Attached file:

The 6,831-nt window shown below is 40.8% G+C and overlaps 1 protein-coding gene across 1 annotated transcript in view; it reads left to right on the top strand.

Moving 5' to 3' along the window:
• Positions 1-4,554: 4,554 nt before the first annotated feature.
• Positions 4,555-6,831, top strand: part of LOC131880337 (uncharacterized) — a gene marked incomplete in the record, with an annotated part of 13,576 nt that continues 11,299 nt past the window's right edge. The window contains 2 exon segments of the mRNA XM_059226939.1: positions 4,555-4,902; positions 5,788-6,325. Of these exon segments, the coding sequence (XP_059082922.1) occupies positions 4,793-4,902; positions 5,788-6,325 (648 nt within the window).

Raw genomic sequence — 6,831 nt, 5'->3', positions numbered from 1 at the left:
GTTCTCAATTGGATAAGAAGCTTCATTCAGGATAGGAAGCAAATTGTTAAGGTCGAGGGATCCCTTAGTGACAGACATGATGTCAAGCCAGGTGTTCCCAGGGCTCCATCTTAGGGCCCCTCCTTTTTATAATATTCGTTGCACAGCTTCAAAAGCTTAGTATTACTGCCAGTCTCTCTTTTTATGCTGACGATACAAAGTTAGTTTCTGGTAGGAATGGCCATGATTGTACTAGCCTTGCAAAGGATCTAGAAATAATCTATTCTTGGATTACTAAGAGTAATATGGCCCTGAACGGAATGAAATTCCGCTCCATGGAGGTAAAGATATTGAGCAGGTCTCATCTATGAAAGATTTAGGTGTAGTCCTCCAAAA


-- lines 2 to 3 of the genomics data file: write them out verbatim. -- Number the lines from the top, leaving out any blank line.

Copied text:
Moving 5' to 3' along the window:
• Positions 1-4,554: 4,554 nt before the first annotated feature.